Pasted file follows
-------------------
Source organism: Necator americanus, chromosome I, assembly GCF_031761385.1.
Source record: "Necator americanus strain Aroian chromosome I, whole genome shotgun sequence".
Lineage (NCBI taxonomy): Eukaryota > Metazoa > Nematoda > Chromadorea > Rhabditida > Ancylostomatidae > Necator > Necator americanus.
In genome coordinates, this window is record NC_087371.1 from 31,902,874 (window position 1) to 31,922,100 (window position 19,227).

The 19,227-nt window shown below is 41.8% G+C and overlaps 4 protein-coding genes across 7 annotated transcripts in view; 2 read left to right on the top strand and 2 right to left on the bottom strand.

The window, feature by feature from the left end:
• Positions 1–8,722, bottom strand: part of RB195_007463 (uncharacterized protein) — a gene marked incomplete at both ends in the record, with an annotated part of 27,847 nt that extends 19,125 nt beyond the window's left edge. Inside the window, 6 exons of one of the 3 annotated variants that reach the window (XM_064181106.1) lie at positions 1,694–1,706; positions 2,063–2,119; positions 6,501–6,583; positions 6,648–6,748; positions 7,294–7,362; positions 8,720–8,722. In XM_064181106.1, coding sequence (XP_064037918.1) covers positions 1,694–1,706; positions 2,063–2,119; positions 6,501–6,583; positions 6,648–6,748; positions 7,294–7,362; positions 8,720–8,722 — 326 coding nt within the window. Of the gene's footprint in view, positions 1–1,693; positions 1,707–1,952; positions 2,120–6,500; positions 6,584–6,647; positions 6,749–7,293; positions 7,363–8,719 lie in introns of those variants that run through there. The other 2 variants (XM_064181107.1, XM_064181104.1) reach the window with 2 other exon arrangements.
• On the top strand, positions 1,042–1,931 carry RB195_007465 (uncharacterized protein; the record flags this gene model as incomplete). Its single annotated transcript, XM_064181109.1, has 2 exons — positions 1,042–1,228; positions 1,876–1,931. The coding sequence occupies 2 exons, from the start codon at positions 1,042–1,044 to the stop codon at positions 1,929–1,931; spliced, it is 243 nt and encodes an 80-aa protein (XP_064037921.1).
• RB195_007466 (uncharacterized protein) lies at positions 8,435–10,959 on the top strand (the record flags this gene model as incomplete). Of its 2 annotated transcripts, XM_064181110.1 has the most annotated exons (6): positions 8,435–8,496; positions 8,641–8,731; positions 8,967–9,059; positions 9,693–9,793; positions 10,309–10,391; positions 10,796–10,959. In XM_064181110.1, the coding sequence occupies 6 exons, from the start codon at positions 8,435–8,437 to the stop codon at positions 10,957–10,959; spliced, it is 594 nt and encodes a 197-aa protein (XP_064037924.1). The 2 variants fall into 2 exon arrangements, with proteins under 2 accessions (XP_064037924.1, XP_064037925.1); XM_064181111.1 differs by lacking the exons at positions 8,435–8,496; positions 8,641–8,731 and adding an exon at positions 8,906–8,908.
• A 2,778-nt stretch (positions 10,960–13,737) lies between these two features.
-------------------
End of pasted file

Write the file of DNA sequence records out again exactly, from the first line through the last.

Source organism: Necator americanus, chromosome I, assembly GCF_031761385.1.
Source record: "Necator americanus strain Aroian chromosome I, whole genome shotgun sequence".
Lineage (NCBI taxonomy): Eukaryota > Metazoa > Nematoda > Chromadorea > Rhabditida > Ancylostomatidae > Necator > Necator americanus.
In genome coordinates, this window is record NC_087371.1 from 31,902,874 (window position 1) to 31,922,100 (window position 19,227).

The 19,227-nt window shown below is 41.8% G+C and overlaps 4 protein-coding genes across 7 annotated transcripts in view; 2 read left to right on the top strand and 2 right to left on the bottom strand.

The window, feature by feature from the left end:
• Positions 1–8,722, bottom strand: part of RB195_007463 (uncharacterized protein) — a gene marked incomplete at both ends in the record, with an annotated part of 27,847 nt that extends 19,125 nt beyond the window's left edge. Inside the window, 6 exons of one of the 3 annotated variants that reach the window (XM_064181106.1) lie at positions 1,694–1,706; positions 2,063–2,119; positions 6,501–6,583; positions 6,648–6,748; positions 7,294–7,362; positions 8,720–8,722. In XM_064181106.1, coding sequence (XP_064037918.1) covers positions 1,694–1,706; positions 2,063–2,119; positions 6,501–6,583; positions 6,648–6,748; positions 7,294–7,362; positions 8,720–8,722 — 326 coding nt within the window. Of the gene's footprint in view, positions 1–1,693; positions 1,707–1,952; positions 2,120–6,500; positions 6,584–6,647; positions 6,749–7,293; positions 7,363–8,719 lie in introns of those variants that run through there. The other 2 variants (XM_064181107.1, XM_064181104.1) reach the window with 2 other exon arrangements.
• On the top strand, positions 1,042–1,931 carry RB195_007465 (uncharacterized protein; the record flags this gene model as incomplete). Its single annotated transcript, XM_064181109.1, has 2 exons — positions 1,042–1,228; positions 1,876–1,931. The coding sequence occupies 2 exons, from the start codon at positions 1,042–1,044 to the stop codon at positions 1,929–1,931; spliced, it is 243 nt and encodes an 80-aa protein (XP_064037921.1).
• RB195_007466 (uncharacterized protein) lies at positions 8,435–10,959 on the top strand (the record flags this gene model as incomplete). Of its 2 annotated transcripts, XM_064181110.1 has the most annotated exons (6): positions 8,435–8,496; positions 8,641–8,731; positions 8,967–9,059; positions 9,693–9,793; positions 10,309–10,391; positions 10,796–10,959. In XM_064181110.1, the coding sequence occupies 6 exons, from the start codon at positions 8,435–8,437 to the stop codon at positions 10,957–10,959; spliced, it is 594 nt and encodes a 197-aa protein (XP_064037924.1). The 2 variants fall into 2 exon arrangements, with proteins under 2 accessions (XP_064037924.1, XP_064037925.1); XM_064181111.1 differs by lacking the exons at positions 8,435–8,496; positions 8,641–8,731 and adding an exon at positions 8,906–8,908.
• A 2,778-nt stretch (positions 10,960–13,737) lies between these two features.